Dak Art 2018: Creating Value for African Contemporary Art

by • May 16, 2018 • FeaturedArticle, NewsComments (0)158

By John Owoo

In Dakar – Senegal

Courtesy – Royal Air Maroc

Simon Njami, curator of the 2018 edition of the Dakar Art Biennial, has stated that Africa does not posses the tools to promote its contemporary art at this point in time and called for massive investment in this direction.

Speaking at a lecture on “Creating Value for African Contemporary Art” at the Théodore Monod Museum for African Art in Dakar, Njami noted that Africa needs decent art, collectors, writers, galleries, infrastructure and venues to promote contemporary art in order to attract appropriate value for its art.

“Without these and other appropriate structures, contemporary African art will continue to be invisible – indeed we need to make efforts at increasing the number of African galleries that are able to participate in international art fairs”, he said.

Moderated by the former director of Dak Art Biennial Ousseynou Wade, Njami expressed concern that infrastructure that host the few biennials in Africa tend to lie fallow in between biennials and called for their effective utilization in and outside biennales.

Adama Sanneh, Chief Operating Officer of Moleskine Foundation, said market of African contemporary art is mainly a perception adding that the perceptions say it will grow. He stated that the figures relating to the marketing of contemporary art in Africa is not encouraging but the trend is positive.

He reiterated the point that more curators, galleries, African collectors, investors, data transparency and infrastructure among others are critical to ensure that Africa gets the right value for its contemporary art.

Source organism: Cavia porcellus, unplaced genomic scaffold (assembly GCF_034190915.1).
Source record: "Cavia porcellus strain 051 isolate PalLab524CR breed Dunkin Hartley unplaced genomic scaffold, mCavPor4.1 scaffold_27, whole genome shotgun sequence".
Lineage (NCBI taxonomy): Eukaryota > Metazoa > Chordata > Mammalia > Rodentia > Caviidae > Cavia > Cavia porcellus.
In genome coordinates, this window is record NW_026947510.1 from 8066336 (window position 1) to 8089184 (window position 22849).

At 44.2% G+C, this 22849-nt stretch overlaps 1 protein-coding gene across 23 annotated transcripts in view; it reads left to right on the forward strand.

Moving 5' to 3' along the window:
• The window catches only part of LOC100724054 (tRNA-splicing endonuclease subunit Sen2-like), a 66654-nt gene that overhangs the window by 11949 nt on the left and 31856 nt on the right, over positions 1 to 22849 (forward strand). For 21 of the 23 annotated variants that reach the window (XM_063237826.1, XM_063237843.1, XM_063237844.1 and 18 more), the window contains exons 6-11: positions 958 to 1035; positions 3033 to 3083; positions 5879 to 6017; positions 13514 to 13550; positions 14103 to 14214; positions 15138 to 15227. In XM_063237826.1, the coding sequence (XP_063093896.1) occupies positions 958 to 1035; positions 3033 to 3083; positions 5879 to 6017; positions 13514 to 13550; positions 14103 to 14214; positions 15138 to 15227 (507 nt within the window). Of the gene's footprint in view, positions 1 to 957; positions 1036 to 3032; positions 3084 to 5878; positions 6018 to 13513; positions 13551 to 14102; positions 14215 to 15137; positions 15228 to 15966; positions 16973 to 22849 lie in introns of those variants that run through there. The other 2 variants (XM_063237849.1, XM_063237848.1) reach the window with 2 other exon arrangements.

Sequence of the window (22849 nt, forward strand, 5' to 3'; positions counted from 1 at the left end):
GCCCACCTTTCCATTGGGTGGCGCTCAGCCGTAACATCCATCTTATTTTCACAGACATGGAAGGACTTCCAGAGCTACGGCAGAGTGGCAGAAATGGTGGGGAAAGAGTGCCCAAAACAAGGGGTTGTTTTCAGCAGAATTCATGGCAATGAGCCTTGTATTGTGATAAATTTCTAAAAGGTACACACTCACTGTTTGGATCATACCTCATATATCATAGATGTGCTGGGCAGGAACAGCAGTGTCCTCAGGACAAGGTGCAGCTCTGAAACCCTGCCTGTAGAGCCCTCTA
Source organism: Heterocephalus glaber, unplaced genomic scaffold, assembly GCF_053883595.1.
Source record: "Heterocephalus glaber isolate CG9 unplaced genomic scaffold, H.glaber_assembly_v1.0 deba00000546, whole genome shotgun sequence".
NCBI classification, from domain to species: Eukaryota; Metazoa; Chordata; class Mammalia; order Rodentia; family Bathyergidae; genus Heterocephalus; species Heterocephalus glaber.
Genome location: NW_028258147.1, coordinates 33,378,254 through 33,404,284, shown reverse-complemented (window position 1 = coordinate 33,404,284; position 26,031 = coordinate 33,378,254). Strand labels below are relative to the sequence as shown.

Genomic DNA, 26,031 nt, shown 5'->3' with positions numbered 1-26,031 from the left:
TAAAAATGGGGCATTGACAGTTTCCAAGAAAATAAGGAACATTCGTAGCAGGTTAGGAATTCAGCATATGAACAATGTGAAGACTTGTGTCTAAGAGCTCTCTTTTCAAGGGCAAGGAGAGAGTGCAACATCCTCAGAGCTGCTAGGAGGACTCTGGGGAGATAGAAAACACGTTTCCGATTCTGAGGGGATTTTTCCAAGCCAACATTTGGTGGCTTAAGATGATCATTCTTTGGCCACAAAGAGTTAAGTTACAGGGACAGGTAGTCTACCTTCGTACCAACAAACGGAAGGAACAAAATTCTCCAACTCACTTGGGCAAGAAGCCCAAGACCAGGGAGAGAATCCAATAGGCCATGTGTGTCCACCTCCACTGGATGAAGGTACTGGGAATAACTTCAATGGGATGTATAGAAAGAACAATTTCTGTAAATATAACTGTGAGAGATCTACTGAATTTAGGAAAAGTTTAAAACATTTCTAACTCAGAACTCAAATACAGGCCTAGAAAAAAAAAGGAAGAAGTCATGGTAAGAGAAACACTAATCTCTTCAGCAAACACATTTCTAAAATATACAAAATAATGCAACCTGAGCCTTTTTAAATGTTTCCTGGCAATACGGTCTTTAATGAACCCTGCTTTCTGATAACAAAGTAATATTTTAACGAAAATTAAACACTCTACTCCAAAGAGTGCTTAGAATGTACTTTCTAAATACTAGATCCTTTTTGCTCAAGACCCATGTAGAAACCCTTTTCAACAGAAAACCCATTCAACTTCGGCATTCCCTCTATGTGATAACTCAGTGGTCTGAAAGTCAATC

“Mainstream investors rely on data and most African artists are not tracked by data – thus it’s an important area that must be tackled while we put in place mechanisms to stimulate local consumption of artworks”, added Sanneh, who is also a gallerist.

Participants emphasized the need to adopt the “Market Stall” approach while courting government and private sector support, which is present in many developed countries. The issue of constructing storages to house artworks equally attracted the interest of participants.

Undeniably, African art accounts for a very minute portion of the international art market with African artists being treated like outsiders. Nevertheless, the demand for works from Africa has greatly increased over the past decade.

With the growth of African economies, patronage of African contemporary art is set to continue rising. Indeed, with wealth popping up from the telecoms, agriculture and oil / gas sectors in several African countries, local consumption is set to increase.

 

 

 

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